Earlier this month, county independence Party chair Len Bernardo announced the party’s nominations for local office. That list didn’t sit too well with some of those left off it, three of whom collected signatures to force a primary, to be held Sept. 10 from 12–9 p.m. at the Senior Center.
Republican Supervisor Kelly Myers, Republican Town Board candidate William Schirmer and Democratic Town Board candidate Marjorie Block hope a good chunk of Saugerties’ 702 registered Independence Party members will turn out to write their names in on the lines now occupied by Greg Helsmoortel (supervisor), Bruce Leighton and Jimmy Bruno (Town Board).
However, though Myers, Schirmer and Block pounded the pavement and got the 36 signatures needed to force the primary for those three seats, they have no advantage over any other candidate who wants to seek that line, said Vic Work, co-commissioner of the Ulster County Board of Elections. Helsmoortel, Leighton and Bruno will appear on the ballot, with a blank space for a write-in next to each. “It can be anyone’s name,” said Work.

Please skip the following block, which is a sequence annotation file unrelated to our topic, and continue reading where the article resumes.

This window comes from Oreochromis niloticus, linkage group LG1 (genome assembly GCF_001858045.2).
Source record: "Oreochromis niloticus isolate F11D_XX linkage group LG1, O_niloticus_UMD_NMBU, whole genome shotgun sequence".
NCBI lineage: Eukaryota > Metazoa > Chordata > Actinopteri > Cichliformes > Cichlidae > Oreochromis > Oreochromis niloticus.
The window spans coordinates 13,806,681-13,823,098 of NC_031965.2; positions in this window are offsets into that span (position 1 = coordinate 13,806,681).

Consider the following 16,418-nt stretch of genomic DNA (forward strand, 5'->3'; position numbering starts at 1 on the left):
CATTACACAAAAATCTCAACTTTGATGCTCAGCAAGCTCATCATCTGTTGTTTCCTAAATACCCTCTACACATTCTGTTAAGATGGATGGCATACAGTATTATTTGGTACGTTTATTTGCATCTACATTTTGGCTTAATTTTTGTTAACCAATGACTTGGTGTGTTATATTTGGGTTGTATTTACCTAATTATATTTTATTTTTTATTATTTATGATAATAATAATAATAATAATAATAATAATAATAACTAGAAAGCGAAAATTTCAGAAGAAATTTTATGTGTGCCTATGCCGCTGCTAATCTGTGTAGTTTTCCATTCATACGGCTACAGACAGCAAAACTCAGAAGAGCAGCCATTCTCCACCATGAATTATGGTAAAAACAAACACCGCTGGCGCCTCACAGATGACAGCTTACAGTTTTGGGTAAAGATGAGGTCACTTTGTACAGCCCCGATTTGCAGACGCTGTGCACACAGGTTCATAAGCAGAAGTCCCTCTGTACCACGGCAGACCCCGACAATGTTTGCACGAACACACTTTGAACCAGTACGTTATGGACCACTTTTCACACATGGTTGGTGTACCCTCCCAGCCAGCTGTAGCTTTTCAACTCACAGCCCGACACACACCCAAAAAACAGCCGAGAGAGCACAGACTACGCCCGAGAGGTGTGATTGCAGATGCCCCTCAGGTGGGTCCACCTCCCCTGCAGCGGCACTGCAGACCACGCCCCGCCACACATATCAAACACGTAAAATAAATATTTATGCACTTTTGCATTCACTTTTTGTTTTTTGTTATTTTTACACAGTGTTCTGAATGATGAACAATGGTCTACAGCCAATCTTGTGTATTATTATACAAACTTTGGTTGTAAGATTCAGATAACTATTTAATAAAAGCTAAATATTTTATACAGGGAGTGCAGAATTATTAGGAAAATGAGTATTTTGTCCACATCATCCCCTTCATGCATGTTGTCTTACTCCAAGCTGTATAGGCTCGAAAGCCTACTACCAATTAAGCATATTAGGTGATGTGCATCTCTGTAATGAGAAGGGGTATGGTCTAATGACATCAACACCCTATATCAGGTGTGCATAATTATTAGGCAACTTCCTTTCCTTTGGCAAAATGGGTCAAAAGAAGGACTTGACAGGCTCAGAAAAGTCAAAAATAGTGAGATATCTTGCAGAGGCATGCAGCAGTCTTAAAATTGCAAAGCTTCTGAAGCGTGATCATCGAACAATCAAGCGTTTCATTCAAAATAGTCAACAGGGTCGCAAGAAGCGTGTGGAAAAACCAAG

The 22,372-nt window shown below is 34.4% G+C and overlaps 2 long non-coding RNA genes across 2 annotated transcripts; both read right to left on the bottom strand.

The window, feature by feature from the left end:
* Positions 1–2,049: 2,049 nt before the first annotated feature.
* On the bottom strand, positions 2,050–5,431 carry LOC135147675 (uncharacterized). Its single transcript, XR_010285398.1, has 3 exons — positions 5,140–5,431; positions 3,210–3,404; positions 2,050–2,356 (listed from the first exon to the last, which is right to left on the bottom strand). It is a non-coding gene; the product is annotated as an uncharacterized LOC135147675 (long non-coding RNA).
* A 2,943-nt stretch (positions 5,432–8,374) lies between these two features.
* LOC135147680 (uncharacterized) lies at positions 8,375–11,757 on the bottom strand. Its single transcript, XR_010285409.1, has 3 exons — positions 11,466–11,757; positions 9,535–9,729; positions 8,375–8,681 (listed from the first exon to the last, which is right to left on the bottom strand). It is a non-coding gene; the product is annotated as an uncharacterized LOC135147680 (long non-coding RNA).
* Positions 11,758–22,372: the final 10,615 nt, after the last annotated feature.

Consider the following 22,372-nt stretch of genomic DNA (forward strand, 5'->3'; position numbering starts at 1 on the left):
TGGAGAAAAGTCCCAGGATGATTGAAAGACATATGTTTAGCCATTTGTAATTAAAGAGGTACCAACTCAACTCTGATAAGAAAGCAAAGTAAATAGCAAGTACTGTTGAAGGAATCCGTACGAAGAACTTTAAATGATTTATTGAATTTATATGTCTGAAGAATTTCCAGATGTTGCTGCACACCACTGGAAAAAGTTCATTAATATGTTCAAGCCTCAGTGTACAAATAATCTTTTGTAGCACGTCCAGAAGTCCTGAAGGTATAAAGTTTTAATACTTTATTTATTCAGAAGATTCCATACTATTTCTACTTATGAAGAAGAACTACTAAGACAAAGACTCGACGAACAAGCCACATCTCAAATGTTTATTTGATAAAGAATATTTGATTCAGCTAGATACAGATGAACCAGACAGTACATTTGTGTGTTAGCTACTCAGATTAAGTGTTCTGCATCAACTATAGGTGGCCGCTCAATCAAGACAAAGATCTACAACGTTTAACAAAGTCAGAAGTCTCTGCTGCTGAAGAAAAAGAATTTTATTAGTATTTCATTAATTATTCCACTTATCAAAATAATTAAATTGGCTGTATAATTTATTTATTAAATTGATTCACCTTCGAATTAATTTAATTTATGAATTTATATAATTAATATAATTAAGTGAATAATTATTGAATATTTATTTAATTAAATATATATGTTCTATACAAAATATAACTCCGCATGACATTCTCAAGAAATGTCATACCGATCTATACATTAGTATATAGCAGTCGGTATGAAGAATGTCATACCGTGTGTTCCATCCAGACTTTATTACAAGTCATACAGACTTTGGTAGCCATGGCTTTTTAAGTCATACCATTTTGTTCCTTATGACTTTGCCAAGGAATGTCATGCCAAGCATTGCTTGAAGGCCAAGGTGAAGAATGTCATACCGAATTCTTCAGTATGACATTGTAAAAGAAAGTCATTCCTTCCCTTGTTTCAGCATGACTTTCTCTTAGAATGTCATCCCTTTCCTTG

Other declared candidates from previous caucuses, like Gaetana Ciarlante and James Uhl for supervisor and Santos Lopez and Krista Barringer for Town Board, could just as easily court a few dozen party members and take the prize—Independence Party primaries, when they occur, usually have very light turnout.
The opportunity to ballot process for the Independence Party challengers is necessary because it doesn’t hold a caucus like the Republicans, Democrats, and Conservative parties. It doesn’t have enough local committees to qualify to do so, according to state law.
“It’s voter apathy,” said Bernardo. “People don’t have time to do it. People are working two jobs to keep their heads above water.”
Leighton said he would like to see his party become constituted and hold a caucus.
“In my opinion they definitely should,” Leighton said. “By doing this the voters that are registered [Independence Party members] in Saugerties would have direct input as to who represents them in local elections.”
Another explanation could be mistaken identity. Last year, a Daily News poll found 85 percent of respondents who thought they were registering as political independents (meaning unaffiliated with any party) actually registered with the Independence Party.